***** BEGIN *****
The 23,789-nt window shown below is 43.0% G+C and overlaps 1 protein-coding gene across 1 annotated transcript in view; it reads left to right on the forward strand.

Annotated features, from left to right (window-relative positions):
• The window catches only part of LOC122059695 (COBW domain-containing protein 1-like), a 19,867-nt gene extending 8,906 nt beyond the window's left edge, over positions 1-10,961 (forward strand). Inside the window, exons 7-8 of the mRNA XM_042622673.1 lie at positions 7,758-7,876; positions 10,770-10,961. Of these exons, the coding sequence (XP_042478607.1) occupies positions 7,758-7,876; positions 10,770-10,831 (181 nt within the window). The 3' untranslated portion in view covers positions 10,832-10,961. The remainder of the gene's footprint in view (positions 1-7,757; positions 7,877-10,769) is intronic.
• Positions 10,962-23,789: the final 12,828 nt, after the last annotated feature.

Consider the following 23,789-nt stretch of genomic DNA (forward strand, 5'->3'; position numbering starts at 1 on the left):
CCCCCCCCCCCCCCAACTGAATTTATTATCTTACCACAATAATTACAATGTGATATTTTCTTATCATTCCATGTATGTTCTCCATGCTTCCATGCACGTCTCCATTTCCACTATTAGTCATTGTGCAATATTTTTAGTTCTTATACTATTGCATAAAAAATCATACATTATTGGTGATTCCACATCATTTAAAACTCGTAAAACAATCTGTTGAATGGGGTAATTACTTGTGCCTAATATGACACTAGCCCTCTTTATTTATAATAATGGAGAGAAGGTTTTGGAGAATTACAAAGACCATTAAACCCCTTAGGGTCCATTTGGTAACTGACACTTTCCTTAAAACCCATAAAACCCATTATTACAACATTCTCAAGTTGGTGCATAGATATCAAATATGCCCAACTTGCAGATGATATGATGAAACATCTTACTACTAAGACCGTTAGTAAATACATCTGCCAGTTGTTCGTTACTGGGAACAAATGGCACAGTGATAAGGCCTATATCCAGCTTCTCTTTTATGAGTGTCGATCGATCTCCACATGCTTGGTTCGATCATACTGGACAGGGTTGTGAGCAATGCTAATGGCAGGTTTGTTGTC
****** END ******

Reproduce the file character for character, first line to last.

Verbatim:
The 23,789-nt window shown below is 43.0% G+C and overlaps 1 protein-coding gene across 1 annotated transcript in view; it reads left to right on the forward strand.

Annotated features, from left to right (window-relative positions):
• The window catches only part of LOC122059695 (COBW domain-containing protein 1-like), a 19,867-nt gene extending 8,906 nt beyond the window's left edge, over positions 1-10,961 (forward strand). Inside the window, exons 7-8 of the mRNA XM_042622673.1 lie at positions 7,758-7,876; positions 10,770-10,961. Of these exons, the coding sequence (XP_042478607.1) occupies positions 7,758-7,876; positions 10,770-10,831 (181 nt within the window). The 3' untranslated portion in view covers positions 10,832-10,961. The remainder of the gene's footprint in view (positions 1-7,757; positions 7,877-10,769) is intronic.
• Positions 10,962-23,789: the final 12,828 nt, after the last annotated feature.

Consider the following 23,789-nt stretch of genomic DNA (forward strand, 5'->3'; position numbering starts at 1 on the left):
CCCCCCCCCCCCCCAACTGAATTTATTATCTTACCACAATAATTACAATGTGATATTTTCTTATCATTCCATGTATGTTCTCCATGCTTCCATGCACGTCTCCATTTCCACTATTAGTCATTGTGCAATATTTTTAGTTCTTATACTATTGCATAAAAAATCATACATTATTGGTGATTCCACATCATTTAAAACTCGTAAAACAATCTGTTGAATGGGGTAATTACTTGTGCCTAATATGACACTAGCCCTCTTTATTTATAATAATGGAGAGAAGGTTTTGGAGAATTACAAAGACCATTAAACCCCTTAGGGTCCATTTGGTAACTGACACTTTCCTTAAAACCCATAAAACCCATTATTACAACATTCTCAAGTTGGTGCATAGATATCAAATATGCCCAACTTGCAGATGATATGATGAAACATCTTACTACTAAGACCGTTAGTAAATACATCTGCCAGTTGTTCGTTACTGGGAACAAATGGCACAGTGATAAGGCCTATATCCAGCTTCTCTTTTATGAGTGTCGATCGATCTCCACATGCTTGGTTCGATCATACTGGACAGGGTTGTGAGCAATGCTAATGGCAGGTTTGTTGTC